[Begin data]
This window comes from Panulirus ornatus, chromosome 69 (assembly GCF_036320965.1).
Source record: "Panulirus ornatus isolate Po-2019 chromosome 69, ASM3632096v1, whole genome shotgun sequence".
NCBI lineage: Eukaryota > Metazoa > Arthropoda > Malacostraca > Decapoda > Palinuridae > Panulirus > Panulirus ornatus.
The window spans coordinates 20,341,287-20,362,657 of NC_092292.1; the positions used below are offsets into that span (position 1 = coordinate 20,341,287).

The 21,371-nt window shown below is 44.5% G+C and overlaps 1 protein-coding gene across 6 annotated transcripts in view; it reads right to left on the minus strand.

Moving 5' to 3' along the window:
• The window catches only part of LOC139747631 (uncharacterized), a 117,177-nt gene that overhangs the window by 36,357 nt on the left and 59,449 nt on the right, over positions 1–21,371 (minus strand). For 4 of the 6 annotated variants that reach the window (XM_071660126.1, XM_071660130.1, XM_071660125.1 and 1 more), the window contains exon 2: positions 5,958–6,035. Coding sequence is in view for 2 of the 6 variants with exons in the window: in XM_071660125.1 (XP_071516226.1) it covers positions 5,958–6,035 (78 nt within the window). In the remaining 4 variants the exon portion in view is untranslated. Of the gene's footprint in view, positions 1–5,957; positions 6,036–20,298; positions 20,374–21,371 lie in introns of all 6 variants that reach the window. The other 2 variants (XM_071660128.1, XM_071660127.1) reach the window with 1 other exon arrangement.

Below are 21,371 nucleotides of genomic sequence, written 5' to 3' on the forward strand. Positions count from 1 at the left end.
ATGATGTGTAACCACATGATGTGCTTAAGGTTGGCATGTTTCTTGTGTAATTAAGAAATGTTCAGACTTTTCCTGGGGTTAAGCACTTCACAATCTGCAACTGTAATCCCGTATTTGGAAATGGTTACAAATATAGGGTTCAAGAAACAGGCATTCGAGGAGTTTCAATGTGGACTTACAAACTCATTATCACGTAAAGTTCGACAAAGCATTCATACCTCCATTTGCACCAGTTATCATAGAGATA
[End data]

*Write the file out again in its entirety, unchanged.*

This window comes from Panulirus ornatus, chromosome 69 (assembly GCF_036320965.1).
Source record: "Panulirus ornatus isolate Po-2019 chromosome 69, ASM3632096v1, whole genome shotgun sequence".
NCBI lineage: Eukaryota > Metazoa > Arthropoda > Malacostraca > Decapoda > Palinuridae > Panulirus > Panulirus ornatus.
The window spans coordinates 20,341,287-20,362,657 of NC_092292.1; the positions used below are offsets into that span (position 1 = coordinate 20,341,287).

The 21,371-nt window shown below is 44.5% G+C and overlaps 1 protein-coding gene across 6 annotated transcripts in view; it reads right to left on the minus strand.

Moving 5' to 3' along the window:
• The window catches only part of LOC139747631 (uncharacterized), a 117,177-nt gene that overhangs the window by 36,357 nt on the left and 59,449 nt on the right, over positions 1–21,371 (minus strand). For 4 of the 6 annotated variants that reach the window (XM_071660126.1, XM_071660130.1, XM_071660125.1 and 1 more), the window contains exon 2: positions 5,958–6,035. Coding sequence is in view for 2 of the 6 variants with exons in the window: in XM_071660125.1 (XP_071516226.1) it covers positions 5,958–6,035 (78 nt within the window). In the remaining 4 variants the exon portion in view is untranslated. Of the gene's footprint in view, positions 1–5,957; positions 6,036–20,298; positions 20,374–21,371 lie in introns of all 6 variants that reach the window. The other 2 variants (XM_071660128.1, XM_071660127.1) reach the window with 1 other exon arrangement.

Below are 21,371 nucleotides of genomic sequence, written 5' to 3' on the forward strand. Positions count from 1 at the left end.
ATGATGTGTAACCACATGATGTGCTTAAGGTTGGCATGTTTCTTGTGTAATTAAGAAATGTTCAGACTTTTCCTGGGGTTAAGCACTTCACAATCTGCAACTGTAATCCCGTATTTGGAAATGGTTACAAATATAGGGTTCAAGAAACAGGCATTCGAGGAGTTTCAATGTGGACTTACAAACTCATTATCACGTAAAGTTCGACAAAGCATTCATACCTCCATTTGCACCAGTTATCATAGAGATA